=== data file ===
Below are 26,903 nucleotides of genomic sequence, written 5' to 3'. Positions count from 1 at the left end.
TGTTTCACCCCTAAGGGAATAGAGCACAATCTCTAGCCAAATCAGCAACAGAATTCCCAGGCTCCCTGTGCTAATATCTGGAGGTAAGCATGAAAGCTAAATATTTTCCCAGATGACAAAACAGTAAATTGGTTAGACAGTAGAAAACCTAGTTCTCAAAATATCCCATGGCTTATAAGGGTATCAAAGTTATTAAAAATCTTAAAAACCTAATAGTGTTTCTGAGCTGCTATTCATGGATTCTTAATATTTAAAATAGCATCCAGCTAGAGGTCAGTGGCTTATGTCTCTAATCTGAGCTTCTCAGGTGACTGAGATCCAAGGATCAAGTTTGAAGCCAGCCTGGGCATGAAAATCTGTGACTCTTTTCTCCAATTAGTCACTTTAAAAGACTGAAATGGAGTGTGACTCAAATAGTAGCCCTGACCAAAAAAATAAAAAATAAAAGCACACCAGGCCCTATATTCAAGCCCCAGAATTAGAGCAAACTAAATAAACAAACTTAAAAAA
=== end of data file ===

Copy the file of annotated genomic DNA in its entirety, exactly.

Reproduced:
Below are 26,903 nucleotides of genomic sequence, written 5' to 3'. Positions count from 1 at the left end.
TGTTTCACCCCTAAGGGAATAGAGCACAATCTCTAGCCAAATCAGCAACAGAATTCCCAGGCTCCCTGTGCTAATATCTGGAGGTAAGCATGAAAGCTAAATATTTTCCCAGATGACAAAACAGTAAATTGGTTAGACAGTAGAAAACCTAGTTCTCAAAATATCCCATGGCTTATAAGGGTATCAAAGTTATTAAAAATCTTAAAAACCTAATAGTGTTTCTGAGCTGCTATTCATGGATTCTTAATATTTAAAATAGCATCCAGCTAGAGGTCAGTGGCTTATGTCTCTAATCTGAGCTTCTCAGGTGACTGAGATCCAAGGATCAAGTTTGAAGCCAGCCTGGGCATGAAAATCTGTGACTCTTTTCTCCAATTAGTCACTTTAAAAGACTGAAATGGAGTGTGACTCAAATAGTAGCCCTGACCAAAAAAATAAAAAATAAAAGCACACCAGGCCCTATATTCAAGCCCCAGAATTAGAGCAAACTAAATAAACAAACTTAAAAAA